After seeing two of the world’s largest technology companies – Apple and Google – close landmark clean energy deals, it is only fitting to reminisce about the intersection of clean energy and technology.
Cleantech, as is well known, has become a dirty word in the investment lexicon. Joseph Dear, the late former chief investment officer for the California Public Employees’ Retirement System (CalPERS), memorably called it “a noble way to lose money”. His view wasn’t unique. The number of venture capital-type investments in the sector has substantially diminished, to $4.8 billion last year from a high of $12.3 billion in 2008, according to Bloomberg New Energy Finance.
The reason why so many investors are still licking their cleantech wounds is well known by now. They went in expecting the kind of successful VC investments that were powering the internet revolution. What they got instead were longer than expected investment periods, higher than expected capex, and lower than expected returns – if not outright losses.
Unfortunately, a repeat of the internet success story was never going to happen. In fact, GPs that structured their funds and promised returns according to that model – and the LPs that committed to them – fundamentally misunderstood the nature of the clean energy market.
The problem is not that it is impossible for a cleantech company to come up with the revolutionary equivalent of Google’s search engine magic. The problem is that even the most ground-breaking cleantech product faces a fundamentally different route to market, one that is fraught with regulatory perils, politicised stances on climate change and entrenched, powerful market players that will not give up without a fight.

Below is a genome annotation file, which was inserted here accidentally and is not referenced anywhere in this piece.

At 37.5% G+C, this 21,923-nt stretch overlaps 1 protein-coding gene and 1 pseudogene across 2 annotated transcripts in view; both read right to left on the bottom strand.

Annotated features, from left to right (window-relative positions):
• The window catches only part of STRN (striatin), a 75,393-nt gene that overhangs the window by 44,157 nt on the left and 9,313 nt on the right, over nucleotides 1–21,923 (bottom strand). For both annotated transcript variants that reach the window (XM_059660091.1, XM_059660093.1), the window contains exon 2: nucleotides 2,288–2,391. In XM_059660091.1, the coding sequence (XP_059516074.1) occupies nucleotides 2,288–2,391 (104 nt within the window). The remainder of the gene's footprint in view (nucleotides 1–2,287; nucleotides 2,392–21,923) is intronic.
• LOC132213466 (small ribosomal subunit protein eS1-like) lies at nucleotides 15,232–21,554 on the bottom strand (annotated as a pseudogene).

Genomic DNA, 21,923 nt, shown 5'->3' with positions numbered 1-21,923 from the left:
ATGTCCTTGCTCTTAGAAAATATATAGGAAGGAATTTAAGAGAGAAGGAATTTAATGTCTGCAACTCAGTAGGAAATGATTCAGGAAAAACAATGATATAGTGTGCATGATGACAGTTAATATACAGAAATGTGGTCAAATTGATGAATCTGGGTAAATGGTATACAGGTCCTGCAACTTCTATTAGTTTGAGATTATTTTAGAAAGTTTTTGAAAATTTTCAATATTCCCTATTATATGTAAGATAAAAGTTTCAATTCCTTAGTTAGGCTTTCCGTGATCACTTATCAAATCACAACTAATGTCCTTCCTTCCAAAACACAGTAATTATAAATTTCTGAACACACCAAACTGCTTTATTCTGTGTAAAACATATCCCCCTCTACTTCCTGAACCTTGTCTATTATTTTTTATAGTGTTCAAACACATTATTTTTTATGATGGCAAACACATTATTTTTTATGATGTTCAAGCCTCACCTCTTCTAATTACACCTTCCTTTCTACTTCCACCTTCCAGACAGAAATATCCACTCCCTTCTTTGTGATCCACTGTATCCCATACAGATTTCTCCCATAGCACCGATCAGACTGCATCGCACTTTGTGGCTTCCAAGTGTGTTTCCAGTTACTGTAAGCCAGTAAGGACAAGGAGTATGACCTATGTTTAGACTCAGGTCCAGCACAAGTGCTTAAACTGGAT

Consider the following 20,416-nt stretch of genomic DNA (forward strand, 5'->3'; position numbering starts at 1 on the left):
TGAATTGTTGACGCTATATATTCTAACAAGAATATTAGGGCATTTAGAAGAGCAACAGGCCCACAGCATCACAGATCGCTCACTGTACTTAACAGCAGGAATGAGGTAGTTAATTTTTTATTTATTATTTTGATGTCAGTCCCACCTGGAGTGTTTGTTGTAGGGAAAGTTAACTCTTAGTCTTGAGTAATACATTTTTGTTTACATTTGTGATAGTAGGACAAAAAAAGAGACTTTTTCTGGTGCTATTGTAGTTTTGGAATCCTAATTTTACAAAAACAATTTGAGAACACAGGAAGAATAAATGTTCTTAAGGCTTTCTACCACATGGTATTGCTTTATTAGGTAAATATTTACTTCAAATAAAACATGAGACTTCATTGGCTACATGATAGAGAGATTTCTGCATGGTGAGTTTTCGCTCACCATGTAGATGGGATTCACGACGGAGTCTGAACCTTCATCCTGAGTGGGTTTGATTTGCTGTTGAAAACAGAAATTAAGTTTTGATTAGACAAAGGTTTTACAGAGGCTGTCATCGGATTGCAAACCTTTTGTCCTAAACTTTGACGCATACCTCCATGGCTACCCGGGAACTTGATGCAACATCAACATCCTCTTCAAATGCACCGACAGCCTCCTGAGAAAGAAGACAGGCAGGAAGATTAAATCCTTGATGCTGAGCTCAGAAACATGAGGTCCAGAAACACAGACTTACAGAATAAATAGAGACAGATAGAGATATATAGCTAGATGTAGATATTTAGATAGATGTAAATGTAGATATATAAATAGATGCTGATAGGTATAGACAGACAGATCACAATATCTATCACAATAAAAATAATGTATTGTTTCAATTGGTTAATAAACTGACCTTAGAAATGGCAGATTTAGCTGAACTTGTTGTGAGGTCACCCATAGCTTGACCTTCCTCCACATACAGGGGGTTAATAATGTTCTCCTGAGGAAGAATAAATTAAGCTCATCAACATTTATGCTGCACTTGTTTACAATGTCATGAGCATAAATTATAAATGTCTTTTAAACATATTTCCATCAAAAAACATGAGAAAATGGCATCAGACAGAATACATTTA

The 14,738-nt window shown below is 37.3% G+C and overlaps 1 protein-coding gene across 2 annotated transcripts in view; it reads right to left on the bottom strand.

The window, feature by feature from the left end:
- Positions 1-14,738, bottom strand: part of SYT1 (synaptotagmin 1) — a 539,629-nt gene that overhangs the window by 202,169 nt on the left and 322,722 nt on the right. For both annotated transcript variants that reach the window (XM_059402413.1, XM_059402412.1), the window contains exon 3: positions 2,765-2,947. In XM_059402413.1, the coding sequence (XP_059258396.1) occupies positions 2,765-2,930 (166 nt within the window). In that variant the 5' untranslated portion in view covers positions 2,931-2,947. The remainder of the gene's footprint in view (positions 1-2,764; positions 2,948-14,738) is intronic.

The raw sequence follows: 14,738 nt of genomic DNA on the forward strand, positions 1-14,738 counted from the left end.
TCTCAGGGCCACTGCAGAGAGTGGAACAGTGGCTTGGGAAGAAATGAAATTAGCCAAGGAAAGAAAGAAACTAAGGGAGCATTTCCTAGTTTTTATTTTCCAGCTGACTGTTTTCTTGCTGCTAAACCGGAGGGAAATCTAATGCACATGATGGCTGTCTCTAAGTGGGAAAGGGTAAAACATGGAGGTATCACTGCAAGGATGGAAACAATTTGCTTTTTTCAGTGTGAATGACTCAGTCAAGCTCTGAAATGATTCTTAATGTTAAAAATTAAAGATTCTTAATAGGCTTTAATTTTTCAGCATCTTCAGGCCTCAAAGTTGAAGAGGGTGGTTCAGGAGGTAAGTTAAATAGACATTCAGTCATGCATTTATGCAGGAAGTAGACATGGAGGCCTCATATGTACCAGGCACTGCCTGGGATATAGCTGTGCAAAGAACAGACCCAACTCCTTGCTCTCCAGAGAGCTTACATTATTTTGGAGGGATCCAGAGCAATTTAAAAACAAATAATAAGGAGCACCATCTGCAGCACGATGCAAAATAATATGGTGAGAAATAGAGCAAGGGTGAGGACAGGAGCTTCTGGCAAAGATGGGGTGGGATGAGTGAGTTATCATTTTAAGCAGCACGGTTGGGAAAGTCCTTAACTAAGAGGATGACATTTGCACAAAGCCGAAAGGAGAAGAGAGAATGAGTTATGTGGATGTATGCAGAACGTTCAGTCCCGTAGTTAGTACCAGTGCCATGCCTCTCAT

That is not to say cleantech has not a chance to bring about change in the energy market. In fact, it is already doing that, and new research into battery storage and Big Data will almost certainly bring further changes. But it was a mistake for the GP/LP community to have the same set of expectations for the sector that they did for VC-backed internet plays.
Damage done, the trick now is to convince LPs that they haven’t backed the wrong market – they just backed the wrong investment model.
So what does a better investment model look like? As many are already discovering, it relies less on backing “paradigm changes”, to quote Amadeus Capital’s Jason Pinto, and more on supporting companies in which the product economics and the route to market are clearer and closer to fruition. There are plenty of companies that require risky growth capital capable of generating substantial returns. But they will be ignored if investors don’t adjust their expectations.
And who, then, will back the kind of early stage research and development that might generate the next clean energy revolution? There’s a case for private capital to still be in there, but perhaps with a little help from government, as US President Barack Obama has recognised. Private investors that want to commit to paradigm-changing research, though, should make sure they fully understand what they are getting themselves into this time around.